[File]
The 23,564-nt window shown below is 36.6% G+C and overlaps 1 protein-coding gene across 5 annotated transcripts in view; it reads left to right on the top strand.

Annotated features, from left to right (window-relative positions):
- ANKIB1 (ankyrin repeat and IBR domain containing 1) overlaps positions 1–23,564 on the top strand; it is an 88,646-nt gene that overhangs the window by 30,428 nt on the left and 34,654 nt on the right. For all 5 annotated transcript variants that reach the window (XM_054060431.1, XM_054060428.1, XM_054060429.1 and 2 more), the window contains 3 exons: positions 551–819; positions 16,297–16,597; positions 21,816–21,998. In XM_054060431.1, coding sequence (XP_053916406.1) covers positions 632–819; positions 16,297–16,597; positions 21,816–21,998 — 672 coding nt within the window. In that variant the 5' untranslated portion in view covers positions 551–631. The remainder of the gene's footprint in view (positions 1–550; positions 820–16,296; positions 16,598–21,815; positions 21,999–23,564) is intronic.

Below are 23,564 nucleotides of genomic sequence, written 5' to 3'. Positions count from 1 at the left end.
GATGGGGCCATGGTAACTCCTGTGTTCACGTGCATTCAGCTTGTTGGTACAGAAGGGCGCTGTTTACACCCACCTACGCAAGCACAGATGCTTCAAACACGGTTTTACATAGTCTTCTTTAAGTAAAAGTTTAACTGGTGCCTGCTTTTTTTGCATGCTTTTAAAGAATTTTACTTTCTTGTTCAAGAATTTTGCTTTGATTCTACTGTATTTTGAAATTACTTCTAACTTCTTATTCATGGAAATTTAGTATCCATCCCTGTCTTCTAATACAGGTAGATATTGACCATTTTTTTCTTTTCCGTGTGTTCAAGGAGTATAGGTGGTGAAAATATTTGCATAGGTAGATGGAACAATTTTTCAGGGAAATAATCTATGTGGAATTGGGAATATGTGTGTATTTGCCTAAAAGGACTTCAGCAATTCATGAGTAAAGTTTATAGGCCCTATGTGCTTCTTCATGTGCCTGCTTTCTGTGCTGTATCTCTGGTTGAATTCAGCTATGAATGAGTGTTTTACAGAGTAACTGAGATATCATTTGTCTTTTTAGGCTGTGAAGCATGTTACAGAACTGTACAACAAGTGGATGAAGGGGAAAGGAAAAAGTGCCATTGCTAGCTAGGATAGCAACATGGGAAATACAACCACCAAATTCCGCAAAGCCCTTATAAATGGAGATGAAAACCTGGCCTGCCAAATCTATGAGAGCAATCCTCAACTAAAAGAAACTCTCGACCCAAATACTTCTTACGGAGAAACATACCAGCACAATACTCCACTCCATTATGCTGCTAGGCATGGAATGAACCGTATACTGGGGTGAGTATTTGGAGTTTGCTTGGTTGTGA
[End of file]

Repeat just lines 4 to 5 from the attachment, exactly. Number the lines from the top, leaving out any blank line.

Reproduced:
Below are 23,564 nucleotides of genomic sequence, written 5' to 3'. Positions count from 1 at the left end.
GATGGGGCCATGGTAACTCCTGTGTTCACGTGCATTCAGCTTGTTGGTACAGAAGGGCGCTGTTTACACCCACCTACGCAAGCACAGATGCTTCAAACACGGTTTTACATAGTCTTCTTTAAGTAAAAGTTTAACTGGTGCCTGCTTTTTTTGCATGCTTTTAAAGAATTTTACTTTCTTGTTCAAGAATTTTGCTTTGATTCTACTGTATTTTGAAATTACTTCTAACTTCTTATTCATGGAAATTTAGTATCCATCCCTGTCTTCTAATACAGGTAGATATTGACCATTTTTTTCTTTTCCGTGTGTTCAAGGAGTATAGGTGGTGAAAATATTTGCATAGGTAGATGGAACAATTTTTCAGGGAAATAATCTATGTGGAATTGGGAATATGTGTGTATTTGCCTAAAAGGACTTCAGCAATTCATGAGTAAAGTTTATAGGCCCTATGTGCTTCTTCATGTGCCTGCTTTCTGTGCTGTATCTCTGGTTGAATTCAGCTATGAATGAGTGTTTTACAGAGTAACTGAGATATCATTTGTCTTTTTAGGCTGTGAAGCATGTTACAGAACTGTACAACAAGTGGATGAAGGGGAAAGGAAAAAGTGCCATTGCTAGCTAGGATAGCAACATGGGAAATACAACCACCAAATTCCGCAAAGCCCTTATAAATGGAGATGAAAACCTGGCCTGCCAAATCTATGAGAGCAATCCTCAACTAAAAGAAACTCTCGACCCAAATACTTCTTACGGAGAAACATACCAGCACAATACTCCACTCCATTATGCTGCTAGGCATGGAATGAACCGTATACTGGGGTGAGTATTTGGAGTTTGCTTGGTTGTGA